Amid tight security, hundreds of thousands of people took part in a global gay rights demonstration in Madrid on Saturday.
"For all the people in countries who are suffering persecution, we have to celebrate and make visible our pride," Jesus Generelo, the head of the Spanish federation of LGBT people, told revelers.
The rally had been expected to draw between 1 million and 2 million people to march for gay, lesbian, bisexual and transgender rights, organizers and authorities said. Madrid city officials said later that "hundreds of thousands of people" were in the streets, dancing, cheering or watching the parade. Officials had released no official count by late Saturday.
The gathering, led by Spain's major political parties, was the highlight of a 10-day World Pride 2017 festival, which ends Sunday.
The parade included 52 floats, and festivities lasted several hours. Groups from several countries, including the United States and Britain, took part.
The event will be held in New York in 2019.
While police did not identify a specific terror threat regarding the pride parade, Europe is on edge after several high-profile attacks, such as recently in Britain and France.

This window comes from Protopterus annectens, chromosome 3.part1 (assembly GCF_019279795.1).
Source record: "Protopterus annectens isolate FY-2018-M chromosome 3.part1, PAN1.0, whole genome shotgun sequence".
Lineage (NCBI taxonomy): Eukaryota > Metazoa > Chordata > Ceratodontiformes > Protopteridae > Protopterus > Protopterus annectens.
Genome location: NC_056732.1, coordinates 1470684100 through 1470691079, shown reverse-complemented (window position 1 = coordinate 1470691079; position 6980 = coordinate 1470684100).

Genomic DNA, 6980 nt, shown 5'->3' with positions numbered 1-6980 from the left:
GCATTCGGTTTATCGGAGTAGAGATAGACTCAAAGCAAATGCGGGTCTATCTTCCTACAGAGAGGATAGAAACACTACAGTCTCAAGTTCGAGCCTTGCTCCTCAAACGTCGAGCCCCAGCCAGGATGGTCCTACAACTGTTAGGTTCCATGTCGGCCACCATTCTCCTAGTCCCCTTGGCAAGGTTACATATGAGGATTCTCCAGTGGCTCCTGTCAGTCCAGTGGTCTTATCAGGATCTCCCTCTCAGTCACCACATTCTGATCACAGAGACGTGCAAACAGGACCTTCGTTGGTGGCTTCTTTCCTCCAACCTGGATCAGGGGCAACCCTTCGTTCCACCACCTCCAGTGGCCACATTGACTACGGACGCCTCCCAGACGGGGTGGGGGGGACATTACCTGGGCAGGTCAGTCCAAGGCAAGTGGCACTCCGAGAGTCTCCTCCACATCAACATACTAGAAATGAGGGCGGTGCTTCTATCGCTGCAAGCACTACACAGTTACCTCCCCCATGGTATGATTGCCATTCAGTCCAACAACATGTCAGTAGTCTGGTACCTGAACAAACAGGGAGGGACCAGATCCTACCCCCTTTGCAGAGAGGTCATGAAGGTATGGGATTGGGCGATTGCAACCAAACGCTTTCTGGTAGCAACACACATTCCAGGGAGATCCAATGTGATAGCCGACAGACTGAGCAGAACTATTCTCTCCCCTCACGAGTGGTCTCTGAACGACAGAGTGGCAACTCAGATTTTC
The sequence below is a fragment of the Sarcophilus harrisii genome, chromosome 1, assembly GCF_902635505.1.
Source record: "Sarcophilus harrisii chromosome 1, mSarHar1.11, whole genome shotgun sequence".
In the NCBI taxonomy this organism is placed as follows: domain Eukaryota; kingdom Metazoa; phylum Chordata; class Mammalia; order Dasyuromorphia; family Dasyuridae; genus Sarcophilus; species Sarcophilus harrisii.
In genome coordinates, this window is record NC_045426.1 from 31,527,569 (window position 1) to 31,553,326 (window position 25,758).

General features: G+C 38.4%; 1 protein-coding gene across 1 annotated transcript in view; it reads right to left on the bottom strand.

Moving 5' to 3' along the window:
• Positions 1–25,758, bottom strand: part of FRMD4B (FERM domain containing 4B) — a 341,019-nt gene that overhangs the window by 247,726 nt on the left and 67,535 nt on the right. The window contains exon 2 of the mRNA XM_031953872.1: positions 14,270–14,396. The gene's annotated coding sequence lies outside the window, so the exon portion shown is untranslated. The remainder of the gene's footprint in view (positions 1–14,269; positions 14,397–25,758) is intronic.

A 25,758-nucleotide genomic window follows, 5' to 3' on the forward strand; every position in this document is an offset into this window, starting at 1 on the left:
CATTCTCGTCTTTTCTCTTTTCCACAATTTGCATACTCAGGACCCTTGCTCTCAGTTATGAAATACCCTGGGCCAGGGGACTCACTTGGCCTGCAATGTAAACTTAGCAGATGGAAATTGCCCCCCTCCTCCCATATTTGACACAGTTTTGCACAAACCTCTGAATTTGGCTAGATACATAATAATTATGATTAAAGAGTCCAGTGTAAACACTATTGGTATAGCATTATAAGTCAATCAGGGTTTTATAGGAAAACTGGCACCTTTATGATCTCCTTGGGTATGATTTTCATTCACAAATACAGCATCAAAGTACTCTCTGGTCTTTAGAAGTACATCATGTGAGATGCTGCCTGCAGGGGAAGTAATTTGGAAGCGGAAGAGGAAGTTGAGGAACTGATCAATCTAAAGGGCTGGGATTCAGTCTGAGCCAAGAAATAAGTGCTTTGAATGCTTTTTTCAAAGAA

"There is no specific terrorist threat but a generalized threat," German Castineira, operations chief for Madrid police, told the French news agency AFP earlier this week.
Thousands of security officials were on hand for the parade.
Forty years after members of the nation's gay community began marching for their rights, Spain has become one of the most progressive countries for gay rights. In 2005, it became the third country — after the Netherlands and Belgium — to legalize same-sex marriage.
Parades and events were held elsewhere around the globe Saturday.
In Singapore, thousands of people dressed in pink for the Pink Dot rally, which began in 2009. The government banned foreign participants from the rally.
In Northern Ireland, thousands marched in Belfast to demand the legalization of same-sex marriages, a day after Germany's parliament voted to do so.
However, a march for transgender rights that was scheduled for Sunday in Turkey has been canceled. The Istanbul governor's office cited public order and the safety of participants and tourists in canceling the eighth Trans Pride March.
Gay rights and the LGBT community are under assault in many countries.
ILGA, an international LGBT association, released its State-sponsored Homophobia report last month, which listed that 72 countries still consider intercourse between same-sex couples to be illegal. Same-sex couples also face the death penalty in Iran, Saudi Arabia, Sudan and Yemen, and in parts of Nigeria and Somalia.